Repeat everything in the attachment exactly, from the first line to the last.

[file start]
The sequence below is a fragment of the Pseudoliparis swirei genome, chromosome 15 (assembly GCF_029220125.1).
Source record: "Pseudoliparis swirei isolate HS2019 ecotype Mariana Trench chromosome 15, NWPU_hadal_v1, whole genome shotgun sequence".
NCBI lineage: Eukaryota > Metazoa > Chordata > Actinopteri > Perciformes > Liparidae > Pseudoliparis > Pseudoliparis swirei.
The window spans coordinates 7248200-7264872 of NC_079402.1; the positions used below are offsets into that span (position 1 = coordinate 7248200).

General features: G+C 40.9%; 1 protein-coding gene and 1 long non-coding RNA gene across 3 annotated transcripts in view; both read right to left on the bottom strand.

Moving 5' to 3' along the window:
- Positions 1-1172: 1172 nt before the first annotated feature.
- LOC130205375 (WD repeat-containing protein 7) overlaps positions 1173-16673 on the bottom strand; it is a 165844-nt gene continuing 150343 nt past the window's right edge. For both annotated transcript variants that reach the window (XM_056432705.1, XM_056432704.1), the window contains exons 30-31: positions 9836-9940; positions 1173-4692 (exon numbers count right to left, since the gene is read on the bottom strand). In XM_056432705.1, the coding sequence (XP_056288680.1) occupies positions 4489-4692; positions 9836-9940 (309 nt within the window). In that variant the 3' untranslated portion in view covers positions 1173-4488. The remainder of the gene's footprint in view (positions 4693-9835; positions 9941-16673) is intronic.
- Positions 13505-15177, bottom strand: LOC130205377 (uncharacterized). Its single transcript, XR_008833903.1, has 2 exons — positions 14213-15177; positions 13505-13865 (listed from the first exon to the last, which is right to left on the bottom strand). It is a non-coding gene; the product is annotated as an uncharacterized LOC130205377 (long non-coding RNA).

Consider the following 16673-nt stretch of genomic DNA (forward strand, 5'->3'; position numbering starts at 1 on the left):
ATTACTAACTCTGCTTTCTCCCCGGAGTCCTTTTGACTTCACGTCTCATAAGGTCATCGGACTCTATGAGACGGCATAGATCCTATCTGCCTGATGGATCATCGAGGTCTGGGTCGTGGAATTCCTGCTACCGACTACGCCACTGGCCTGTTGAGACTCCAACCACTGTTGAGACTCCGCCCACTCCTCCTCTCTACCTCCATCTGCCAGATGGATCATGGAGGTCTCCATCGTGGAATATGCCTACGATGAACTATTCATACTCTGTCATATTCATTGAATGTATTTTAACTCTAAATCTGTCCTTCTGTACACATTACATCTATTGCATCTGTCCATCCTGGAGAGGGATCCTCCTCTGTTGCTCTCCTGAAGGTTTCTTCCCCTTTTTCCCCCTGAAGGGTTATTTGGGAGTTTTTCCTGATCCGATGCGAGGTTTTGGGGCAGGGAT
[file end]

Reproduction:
The sequence below is a fragment of the Pseudoliparis swirei genome, chromosome 15 (assembly GCF_029220125.1).
Source record: "Pseudoliparis swirei isolate HS2019 ecotype Mariana Trench chromosome 15, NWPU_hadal_v1, whole genome shotgun sequence".
NCBI lineage: Eukaryota > Metazoa > Chordata > Actinopteri > Perciformes > Liparidae > Pseudoliparis > Pseudoliparis swirei.
The window spans coordinates 7248200-7264872 of NC_079402.1; the positions used below are offsets into that span (position 1 = coordinate 7248200).

General features: G+C 40.9%; 1 protein-coding gene and 1 long non-coding RNA gene across 3 annotated transcripts in view; both read right to left on the bottom strand.

Moving 5' to 3' along the window:
- Positions 1-1172: 1172 nt before the first annotated feature.
- LOC130205375 (WD repeat-containing protein 7) overlaps positions 1173-16673 on the bottom strand; it is a 165844-nt gene continuing 150343 nt past the window's right edge. For both annotated transcript variants that reach the window (XM_056432705.1, XM_056432704.1), the window contains exons 30-31: positions 9836-9940; positions 1173-4692 (exon numbers count right to left, since the gene is read on the bottom strand). In XM_056432705.1, the coding sequence (XP_056288680.1) occupies positions 4489-4692; positions 9836-9940 (309 nt within the window). In that variant the 3' untranslated portion in view covers positions 1173-4488. The remainder of the gene's footprint in view (positions 4693-9835; positions 9941-16673) is intronic.
- Positions 13505-15177, bottom strand: LOC130205377 (uncharacterized). Its single transcript, XR_008833903.1, has 2 exons — positions 14213-15177; positions 13505-13865 (listed from the first exon to the last, which is right to left on the bottom strand). It is a non-coding gene; the product is annotated as an uncharacterized LOC130205377 (long non-coding RNA).

Consider the following 16673-nt stretch of genomic DNA (forward strand, 5'->3'; position numbering starts at 1 on the left):
ATTACTAACTCTGCTTTCTCCCCGGAGTCCTTTTGACTTCACGTCTCATAAGGTCATCGGACTCTATGAGACGGCATAGATCCTATCTGCCTGATGGATCATCGAGGTCTGGGTCGTGGAATTCCTGCTACCGACTACGCCACTGGCCTGTTGAGACTCCAACCACTGTTGAGACTCCGCCCACTCCTCCTCTCTACCTCCATCTGCCAGATGGATCATGGAGGTCTCCATCGTGGAATATGCCTACGATGAACTATTCATACTCTGTCATATTCATTGAATGTATTTTAACTCTAAATCTGTCCTTCTGTACACATTACATCTATTGCATCTGTCCATCCTGGAGAGGGATCCTCCTCTGTTGCTCTCCTGAAGGTTTCTTCCCCTTTTTCCCCCTGAAGGGTTATTTGGGAGTTTTTCCTGATCCGATGCGAGGTTTTGGGGCAGGGAT